Several specialist hospitals in Chelsea served a wider population.
Royal Brompton. The Hospital for Consumption and Diseases of the Chest (the Brompton hospital) was started by Philip Rose, a Chelsea solicitor, in 1841 for tubercular patients usually excluded from general hospitals as incurable. In 1842 an out-patients' department opened in Westminster and an in-patients' at Manor House in Smith Street, Chelsea. (fn. 177) Admittance was by governor's or subscriber's recommendation, and patients came from London and beyond. A scheme to enlarge Manor House was superseded by the construction 1844-54 of a hospital north of Fulham Road (Kens.). From 1868 the hospital acquired houses, some of which were used for in-patients, south of Fulham Road in Chelsea, connected to the main building by a subway of 1872. These were replaced 1879-82 by the South Block, for out-patients and male in-patients, designed by T.H. Wyatt and completed by his son Matthew. The block, in Queen Anne style with a red-brick and terracotta façade, fronted Fulham Road with its wings extending behind, and added 137 beds to give the hospital over 300. A detached nurses' home of 1898-9 by E.T. Hall in South Parade had a long Free Renaissance front of red brick and stone. Saxon Snell & Phillips extended the South Block westward in matching style and added a floor in the roof of the nurses' home in 1935. In 1948 under the NHS the Brompton was united with the London Chest hospital (Bethnal Green) under one board of governors as a teaching hospital. Further alterations to the South Block by Saxon Snell & Phillips and finished by Adams, Holden, & Pearson, were completed in 1967. (fn. 178)
A plan of 1961 for several specialist hospitals on the site of St Luke's and Chelsea Women's hospital proved abortive (fn. 179) and after years of debate (fn. 180) the Brompton took over the site of St Luke's. St Wilfrid's convent in Cale Street was converted into a research centre in 1985, and a building by Watkins Gray International on the St Luke's site for the Brompton hospital and the National Heart hospital (Marylebone) opened in 1991, for treatment of and research into heart and lung disease. (fn. 181) The hospital became the Royal Brompton in 1991; (fn. 182) the Royal Brompton NHS Trust was formed in 1994, with 290 beds, and in 1998 merged with Harefield hospital (Uxbridge) to create the Royal Brompton and Harefield NHS Trust. (fn. 183) By 1999 the block north of Fulham Road had been converted to residential use, but the hospital retained the South Block, and had taken over the adjacent former fire station on South Parade by 2000. (fn. 184) After the construction of the Fulham Road hospital the Brompton's Manor House premises accommodated patients awaiting admission or convalescing; (fn. 185) in use in 1881 but not in 1891, (fn. 186) the site was built over before 1894. (fn. 187)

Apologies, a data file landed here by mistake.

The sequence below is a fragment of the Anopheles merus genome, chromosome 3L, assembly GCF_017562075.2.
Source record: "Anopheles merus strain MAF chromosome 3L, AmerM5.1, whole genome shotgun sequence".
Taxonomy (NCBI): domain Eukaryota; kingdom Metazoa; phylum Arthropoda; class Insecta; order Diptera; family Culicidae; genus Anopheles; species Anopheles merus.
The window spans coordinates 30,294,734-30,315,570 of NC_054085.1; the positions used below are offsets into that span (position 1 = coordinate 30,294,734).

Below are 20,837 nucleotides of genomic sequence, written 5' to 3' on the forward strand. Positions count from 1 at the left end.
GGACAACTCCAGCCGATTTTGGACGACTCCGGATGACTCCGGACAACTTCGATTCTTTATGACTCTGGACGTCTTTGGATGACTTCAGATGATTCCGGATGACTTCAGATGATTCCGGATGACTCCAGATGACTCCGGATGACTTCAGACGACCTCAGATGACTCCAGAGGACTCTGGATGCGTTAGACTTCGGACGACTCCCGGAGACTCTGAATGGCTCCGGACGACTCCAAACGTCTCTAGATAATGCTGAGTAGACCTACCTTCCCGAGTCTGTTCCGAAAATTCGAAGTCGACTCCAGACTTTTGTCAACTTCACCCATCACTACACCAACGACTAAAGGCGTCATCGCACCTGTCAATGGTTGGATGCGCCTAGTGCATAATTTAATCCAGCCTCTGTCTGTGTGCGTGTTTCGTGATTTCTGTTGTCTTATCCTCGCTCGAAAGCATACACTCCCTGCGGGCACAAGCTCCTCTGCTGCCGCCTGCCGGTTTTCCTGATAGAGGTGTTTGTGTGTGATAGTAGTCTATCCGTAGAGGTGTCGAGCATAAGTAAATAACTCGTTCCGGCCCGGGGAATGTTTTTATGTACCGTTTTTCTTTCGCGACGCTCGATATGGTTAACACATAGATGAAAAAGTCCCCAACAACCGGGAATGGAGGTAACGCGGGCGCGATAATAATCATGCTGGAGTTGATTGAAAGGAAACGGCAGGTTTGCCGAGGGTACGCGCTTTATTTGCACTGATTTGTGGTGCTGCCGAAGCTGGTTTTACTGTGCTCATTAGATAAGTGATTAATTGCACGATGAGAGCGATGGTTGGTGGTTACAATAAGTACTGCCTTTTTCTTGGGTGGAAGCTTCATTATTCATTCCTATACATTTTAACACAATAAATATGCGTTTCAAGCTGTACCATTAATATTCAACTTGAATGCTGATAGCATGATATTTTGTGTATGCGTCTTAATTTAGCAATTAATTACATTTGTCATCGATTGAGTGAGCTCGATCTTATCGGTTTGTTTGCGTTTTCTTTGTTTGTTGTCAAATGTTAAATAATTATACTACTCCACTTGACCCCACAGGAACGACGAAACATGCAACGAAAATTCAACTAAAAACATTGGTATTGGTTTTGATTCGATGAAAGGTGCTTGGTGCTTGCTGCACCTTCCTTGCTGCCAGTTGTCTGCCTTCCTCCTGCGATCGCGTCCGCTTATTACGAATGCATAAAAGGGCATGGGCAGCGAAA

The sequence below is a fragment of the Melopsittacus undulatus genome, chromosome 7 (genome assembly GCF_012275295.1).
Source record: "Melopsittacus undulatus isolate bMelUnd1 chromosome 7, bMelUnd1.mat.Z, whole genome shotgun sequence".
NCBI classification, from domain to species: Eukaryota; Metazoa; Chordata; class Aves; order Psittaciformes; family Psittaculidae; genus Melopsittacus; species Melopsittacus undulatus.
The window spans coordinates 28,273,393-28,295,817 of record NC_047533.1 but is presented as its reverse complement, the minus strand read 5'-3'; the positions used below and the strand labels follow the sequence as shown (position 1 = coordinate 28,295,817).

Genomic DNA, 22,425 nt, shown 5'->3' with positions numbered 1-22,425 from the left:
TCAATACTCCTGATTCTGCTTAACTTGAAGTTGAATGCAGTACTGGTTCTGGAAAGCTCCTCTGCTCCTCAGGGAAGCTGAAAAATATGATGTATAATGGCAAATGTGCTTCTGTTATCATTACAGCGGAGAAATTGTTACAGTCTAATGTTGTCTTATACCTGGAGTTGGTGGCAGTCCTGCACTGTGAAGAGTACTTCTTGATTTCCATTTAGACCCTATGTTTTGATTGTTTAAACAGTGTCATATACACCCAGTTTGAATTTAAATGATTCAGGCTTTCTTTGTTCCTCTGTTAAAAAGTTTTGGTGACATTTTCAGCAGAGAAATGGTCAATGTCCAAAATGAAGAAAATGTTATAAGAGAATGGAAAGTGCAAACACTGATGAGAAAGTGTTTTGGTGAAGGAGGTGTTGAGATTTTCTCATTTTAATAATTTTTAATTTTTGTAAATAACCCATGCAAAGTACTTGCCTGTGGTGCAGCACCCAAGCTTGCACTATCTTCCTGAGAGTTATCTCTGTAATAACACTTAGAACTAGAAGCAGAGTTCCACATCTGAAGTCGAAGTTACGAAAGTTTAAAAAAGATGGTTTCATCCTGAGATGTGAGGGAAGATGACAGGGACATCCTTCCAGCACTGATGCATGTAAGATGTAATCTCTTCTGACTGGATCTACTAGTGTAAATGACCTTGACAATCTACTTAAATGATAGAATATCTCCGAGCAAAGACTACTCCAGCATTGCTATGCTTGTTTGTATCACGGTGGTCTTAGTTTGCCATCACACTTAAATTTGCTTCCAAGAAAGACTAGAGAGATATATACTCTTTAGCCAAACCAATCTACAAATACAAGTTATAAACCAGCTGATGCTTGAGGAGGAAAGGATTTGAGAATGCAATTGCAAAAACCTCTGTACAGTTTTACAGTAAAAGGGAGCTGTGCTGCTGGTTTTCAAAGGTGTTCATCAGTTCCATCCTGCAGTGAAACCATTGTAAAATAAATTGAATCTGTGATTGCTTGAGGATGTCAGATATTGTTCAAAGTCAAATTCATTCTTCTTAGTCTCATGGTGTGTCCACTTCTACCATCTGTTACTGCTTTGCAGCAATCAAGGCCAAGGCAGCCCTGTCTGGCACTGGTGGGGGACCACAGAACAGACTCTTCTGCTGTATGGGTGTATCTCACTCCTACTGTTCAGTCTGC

Free Cancer Hospital. The Free Cancer hospital, founded in 1851 by Dr William Marsden to treat poor sufferers with no admission ticket requirement and to encourage research, opened as a dispensary in Westminster and from 1852 accommodated in-patients at Hollywood House (or Lodge) north of Fulham Road (Kens.). Plans to extend that building were abandoned and a new hospital was built in Chelsea south of Fulham Road 1859-60, designed by David Mocatta of John Young & Sons. It opened in 1862, with wings apparently added 1881-3. It formed the nucleus of the enlarged hospital, by Alexander Graham in 1885, the new façade of red brick with stone mixing Jacobethan and Baroque elements. Further additions included the chapel (1889), (fn. 188) nurses' home (1904, demolished after 1951), southwards extension of the east wing (1911), radio-therapeutic department to the south-west (1912, enlarged 1914 and again subsequently), and pay wing on the west side (Granard House, 1932). A full third storey was added and the service towers modified by T.A. Pole c. 1930; the neo-Georgian wing to the south dated from a similar period. The Cancer Research Institute, founded in 1909, and its original premises opened in 1911, transferred in 1939 as the Chester Beatty Institute (later the Institute of Cancer Research) to the former women's hospital, later Freemasons' hospital, (fn. 189) on the south side of Fulham Road, which had been remodelled in 1938-9 by Henry Tanner in red brick and stone, retaining the six storeys but leaving little trace of the Renaissance-style façades. A further building to the east for the Institute replaced older buildings (some belonging to the Brompton Hospital) and was completed in 1999. Often known as the Cancer Hospital (Free), the hospital became the Royal Cancer hospital in 1936 and the Royal Marsden in 1954. (fn. 190) There were 100 beds in 1892 (fn. 191) and 156 (including 29 private) in 1938, when patients came from London and beyond. (fn. 192) The neighbouring Oratory school was adapted for non-patient purposes in the 1970s; (fn. 193) the Wallace wing on the west side of the site was perhaps a little earlier. A new hospital block to the rear was added by the George Trew Dunn Partnership 1990-2. (fn. 194) With its Sutton (Surrey) branch, the Royal Marsden was a teaching hospital under the NHS. (fn. 195) The Royal Marsden NHS Trust succeeded its Special Health Authority in 1994. (fn. 196)